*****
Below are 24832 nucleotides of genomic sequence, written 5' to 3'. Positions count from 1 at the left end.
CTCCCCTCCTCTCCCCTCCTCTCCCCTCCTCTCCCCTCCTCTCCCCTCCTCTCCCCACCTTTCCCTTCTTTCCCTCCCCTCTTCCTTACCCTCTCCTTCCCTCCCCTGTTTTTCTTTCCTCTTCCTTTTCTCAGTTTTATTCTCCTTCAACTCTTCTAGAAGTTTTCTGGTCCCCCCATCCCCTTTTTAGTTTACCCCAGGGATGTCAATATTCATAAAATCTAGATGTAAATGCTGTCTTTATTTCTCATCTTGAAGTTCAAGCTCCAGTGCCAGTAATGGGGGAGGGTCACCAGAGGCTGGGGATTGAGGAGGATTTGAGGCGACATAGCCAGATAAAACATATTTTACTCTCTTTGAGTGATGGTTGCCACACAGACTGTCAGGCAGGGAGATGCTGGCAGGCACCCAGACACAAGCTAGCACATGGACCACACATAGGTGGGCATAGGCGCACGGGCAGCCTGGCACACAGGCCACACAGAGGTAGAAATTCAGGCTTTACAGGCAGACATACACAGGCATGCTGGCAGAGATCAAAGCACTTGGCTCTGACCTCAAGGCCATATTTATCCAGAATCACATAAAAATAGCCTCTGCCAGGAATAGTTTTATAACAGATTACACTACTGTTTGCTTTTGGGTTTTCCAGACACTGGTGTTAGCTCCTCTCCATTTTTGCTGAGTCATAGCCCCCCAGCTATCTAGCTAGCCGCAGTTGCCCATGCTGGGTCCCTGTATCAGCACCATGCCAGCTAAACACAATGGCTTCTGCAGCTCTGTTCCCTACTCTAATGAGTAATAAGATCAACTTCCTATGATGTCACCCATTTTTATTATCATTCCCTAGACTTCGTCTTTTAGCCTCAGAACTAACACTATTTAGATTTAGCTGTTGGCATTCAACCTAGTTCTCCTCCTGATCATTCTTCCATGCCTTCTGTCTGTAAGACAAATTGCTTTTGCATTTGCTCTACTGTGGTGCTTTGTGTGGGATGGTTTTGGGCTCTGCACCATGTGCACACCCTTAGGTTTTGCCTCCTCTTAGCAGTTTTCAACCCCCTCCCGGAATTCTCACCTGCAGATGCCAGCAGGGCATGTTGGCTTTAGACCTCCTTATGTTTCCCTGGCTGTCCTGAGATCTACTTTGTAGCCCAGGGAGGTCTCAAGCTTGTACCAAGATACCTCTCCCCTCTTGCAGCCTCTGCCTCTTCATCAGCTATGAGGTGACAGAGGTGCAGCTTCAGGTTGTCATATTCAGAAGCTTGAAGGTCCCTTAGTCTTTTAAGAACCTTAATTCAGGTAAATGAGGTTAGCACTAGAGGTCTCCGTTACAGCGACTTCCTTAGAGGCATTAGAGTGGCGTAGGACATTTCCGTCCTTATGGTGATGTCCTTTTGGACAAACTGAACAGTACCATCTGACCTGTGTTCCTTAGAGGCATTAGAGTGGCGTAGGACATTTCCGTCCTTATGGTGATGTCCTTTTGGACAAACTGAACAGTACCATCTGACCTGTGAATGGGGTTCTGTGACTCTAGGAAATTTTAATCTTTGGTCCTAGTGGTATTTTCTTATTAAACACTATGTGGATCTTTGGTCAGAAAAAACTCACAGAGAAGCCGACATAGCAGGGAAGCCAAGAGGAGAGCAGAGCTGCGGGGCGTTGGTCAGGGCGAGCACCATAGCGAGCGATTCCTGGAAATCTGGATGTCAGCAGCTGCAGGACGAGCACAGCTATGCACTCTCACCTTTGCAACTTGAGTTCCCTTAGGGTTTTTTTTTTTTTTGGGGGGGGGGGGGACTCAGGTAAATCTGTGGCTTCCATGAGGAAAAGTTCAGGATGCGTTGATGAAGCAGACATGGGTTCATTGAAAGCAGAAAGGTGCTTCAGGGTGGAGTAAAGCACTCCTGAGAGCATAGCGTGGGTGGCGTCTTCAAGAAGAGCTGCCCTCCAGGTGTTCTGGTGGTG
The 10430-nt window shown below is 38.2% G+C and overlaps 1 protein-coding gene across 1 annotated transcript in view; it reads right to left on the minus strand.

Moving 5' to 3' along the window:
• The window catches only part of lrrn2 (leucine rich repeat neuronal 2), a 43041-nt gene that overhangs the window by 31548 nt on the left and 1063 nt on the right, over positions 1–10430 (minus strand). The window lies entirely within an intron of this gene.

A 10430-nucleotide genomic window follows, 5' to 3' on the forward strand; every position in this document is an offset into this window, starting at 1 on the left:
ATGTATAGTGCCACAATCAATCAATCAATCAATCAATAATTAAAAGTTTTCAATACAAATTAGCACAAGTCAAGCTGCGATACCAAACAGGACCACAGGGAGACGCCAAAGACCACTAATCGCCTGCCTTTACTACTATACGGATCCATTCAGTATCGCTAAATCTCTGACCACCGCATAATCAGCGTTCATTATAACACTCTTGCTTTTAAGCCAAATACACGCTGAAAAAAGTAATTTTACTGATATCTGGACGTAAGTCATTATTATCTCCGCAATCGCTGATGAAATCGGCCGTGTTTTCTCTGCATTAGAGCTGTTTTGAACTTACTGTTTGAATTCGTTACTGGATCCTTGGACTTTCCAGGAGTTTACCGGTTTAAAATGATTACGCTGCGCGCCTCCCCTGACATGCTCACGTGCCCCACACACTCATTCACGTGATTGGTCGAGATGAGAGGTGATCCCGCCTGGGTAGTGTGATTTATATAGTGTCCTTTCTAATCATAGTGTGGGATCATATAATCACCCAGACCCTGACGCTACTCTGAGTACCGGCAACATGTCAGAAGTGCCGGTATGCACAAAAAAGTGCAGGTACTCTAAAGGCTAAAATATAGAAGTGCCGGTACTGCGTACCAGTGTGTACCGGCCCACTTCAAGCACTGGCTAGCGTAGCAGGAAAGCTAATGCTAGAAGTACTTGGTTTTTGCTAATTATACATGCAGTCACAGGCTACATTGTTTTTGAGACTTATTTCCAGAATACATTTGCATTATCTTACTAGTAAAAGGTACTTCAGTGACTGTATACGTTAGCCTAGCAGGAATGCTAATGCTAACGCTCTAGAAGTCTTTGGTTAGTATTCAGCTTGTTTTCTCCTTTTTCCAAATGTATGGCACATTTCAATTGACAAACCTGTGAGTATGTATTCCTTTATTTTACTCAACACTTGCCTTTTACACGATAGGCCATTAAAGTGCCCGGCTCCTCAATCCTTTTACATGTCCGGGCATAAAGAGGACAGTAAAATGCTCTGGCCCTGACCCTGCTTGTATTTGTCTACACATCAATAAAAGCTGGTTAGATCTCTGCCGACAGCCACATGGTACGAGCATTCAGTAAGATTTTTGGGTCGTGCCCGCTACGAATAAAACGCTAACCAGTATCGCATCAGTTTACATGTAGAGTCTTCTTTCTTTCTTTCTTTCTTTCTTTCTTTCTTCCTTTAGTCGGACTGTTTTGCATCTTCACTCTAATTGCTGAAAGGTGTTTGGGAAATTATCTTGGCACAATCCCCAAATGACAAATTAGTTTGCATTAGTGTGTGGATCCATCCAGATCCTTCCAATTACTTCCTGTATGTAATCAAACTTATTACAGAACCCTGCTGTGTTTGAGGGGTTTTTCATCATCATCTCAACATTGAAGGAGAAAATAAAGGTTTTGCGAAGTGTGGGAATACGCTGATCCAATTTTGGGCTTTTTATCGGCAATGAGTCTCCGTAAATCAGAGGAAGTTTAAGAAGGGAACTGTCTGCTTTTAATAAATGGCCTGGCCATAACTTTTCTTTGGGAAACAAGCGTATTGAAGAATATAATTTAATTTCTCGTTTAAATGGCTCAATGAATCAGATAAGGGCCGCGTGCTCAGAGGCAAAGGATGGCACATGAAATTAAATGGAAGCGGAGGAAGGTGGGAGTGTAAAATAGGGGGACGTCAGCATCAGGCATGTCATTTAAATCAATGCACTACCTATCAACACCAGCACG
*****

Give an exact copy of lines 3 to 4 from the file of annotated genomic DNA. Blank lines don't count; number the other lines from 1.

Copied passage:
The 10430-nt window shown below is 38.2% G+C and overlaps 1 protein-coding gene across 1 annotated transcript in view; it reads right to left on the minus strand.

Moving 5' to 3' along the window: